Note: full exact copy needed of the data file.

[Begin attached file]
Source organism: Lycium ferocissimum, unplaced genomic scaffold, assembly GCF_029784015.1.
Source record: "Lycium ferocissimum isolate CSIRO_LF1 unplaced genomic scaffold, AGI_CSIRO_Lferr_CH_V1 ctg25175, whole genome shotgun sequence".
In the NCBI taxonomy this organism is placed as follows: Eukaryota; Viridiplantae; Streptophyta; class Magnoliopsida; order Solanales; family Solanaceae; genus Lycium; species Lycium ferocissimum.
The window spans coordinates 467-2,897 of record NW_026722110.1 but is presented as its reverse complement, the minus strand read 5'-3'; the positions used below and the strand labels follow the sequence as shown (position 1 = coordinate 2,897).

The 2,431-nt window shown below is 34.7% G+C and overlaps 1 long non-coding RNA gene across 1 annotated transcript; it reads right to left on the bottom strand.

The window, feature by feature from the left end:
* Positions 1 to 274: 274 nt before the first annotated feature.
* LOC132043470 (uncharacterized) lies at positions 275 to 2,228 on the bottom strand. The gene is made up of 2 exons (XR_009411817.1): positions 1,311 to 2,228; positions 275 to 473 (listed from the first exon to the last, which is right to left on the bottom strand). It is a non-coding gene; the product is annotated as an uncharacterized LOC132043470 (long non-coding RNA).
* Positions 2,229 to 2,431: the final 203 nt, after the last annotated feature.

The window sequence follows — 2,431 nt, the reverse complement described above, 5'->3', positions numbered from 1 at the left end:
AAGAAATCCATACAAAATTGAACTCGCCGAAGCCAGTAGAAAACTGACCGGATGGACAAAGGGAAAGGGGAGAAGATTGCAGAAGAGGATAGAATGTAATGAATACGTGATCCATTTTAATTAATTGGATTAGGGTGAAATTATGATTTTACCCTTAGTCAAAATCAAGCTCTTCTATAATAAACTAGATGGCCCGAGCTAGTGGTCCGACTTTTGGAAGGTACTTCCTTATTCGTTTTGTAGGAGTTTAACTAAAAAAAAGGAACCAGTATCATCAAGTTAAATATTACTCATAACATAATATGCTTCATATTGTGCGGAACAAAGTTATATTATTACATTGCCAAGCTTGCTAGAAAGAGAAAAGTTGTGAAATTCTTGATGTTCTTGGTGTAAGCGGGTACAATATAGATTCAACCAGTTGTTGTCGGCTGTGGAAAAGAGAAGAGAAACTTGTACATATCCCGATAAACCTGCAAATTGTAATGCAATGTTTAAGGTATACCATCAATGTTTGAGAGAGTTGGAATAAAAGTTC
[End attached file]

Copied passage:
Source organism: Lycium ferocissimum, unplaced genomic scaffold, assembly GCF_029784015.1.
Source record: "Lycium ferocissimum isolate CSIRO_LF1 unplaced genomic scaffold, AGI_CSIRO_Lferr_CH_V1 ctg25175, whole genome shotgun sequence".
In the NCBI taxonomy this organism is placed as follows: Eukaryota; Viridiplantae; Streptophyta; class Magnoliopsida; order Solanales; family Solanaceae; genus Lycium; species Lycium ferocissimum.
The window spans coordinates 467-2,897 of record NW_026722110.1 but is presented as its reverse complement, the minus strand read 5'-3'; the positions used below and the strand labels follow the sequence as shown (position 1 = coordinate 2,897).

The 2,431-nt window shown below is 34.7% G+C and overlaps 1 long non-coding RNA gene across 1 annotated transcript; it reads right to left on the bottom strand.

The window, feature by feature from the left end:
* Positions 1 to 274: 274 nt before the first annotated feature.
* LOC132043470 (uncharacterized) lies at positions 275 to 2,228 on the bottom strand. The gene is made up of 2 exons (XR_009411817.1): positions 1,311 to 2,228; positions 275 to 473 (listed from the first exon to the last, which is right to left on the bottom strand). It is a non-coding gene; the product is annotated as an uncharacterized LOC132043470 (long non-coding RNA).
* Positions 2,229 to 2,431: the final 203 nt, after the last annotated feature.

The window sequence follows — 2,431 nt, the reverse complement described above, 5'->3', positions numbered from 1 at the left end:
AAGAAATCCATACAAAATTGAACTCGCCGAAGCCAGTAGAAAACTGACCGGATGGACAAAGGGAAAGGGGAGAAGATTGCAGAAGAGGATAGAATGTAATGAATACGTGATCCATTTTAATTAATTGGATTAGGGTGAAATTATGATTTTACCCTTAGTCAAAATCAAGCTCTTCTATAATAAACTAGATGGCCCGAGCTAGTGGTCCGACTTTTGGAAGGTACTTCCTTATTCGTTTTGTAGGAGTTTAACTAAAAAAAAGGAACCAGTATCATCAAGTTAAATATTACTCATAACATAATATGCTTCATATTGTGCGGAACAAAGTTATATTATTACATTGCCAAGCTTGCTAGAAAGAGAAAAGTTGTGAAATTCTTGATGTTCTTGGTGTAAGCGGGTACAATATAGATTCAACCAGTTGTTGTCGGCTGTGGAAAAGAGAAGAGAAACTTGTACATATCCCGATAAACCTGCAAATTGTAATGCAATGTTTAAGGTATACCATCAATGTTTGAGAGAGTTGGAATAAAAGTTC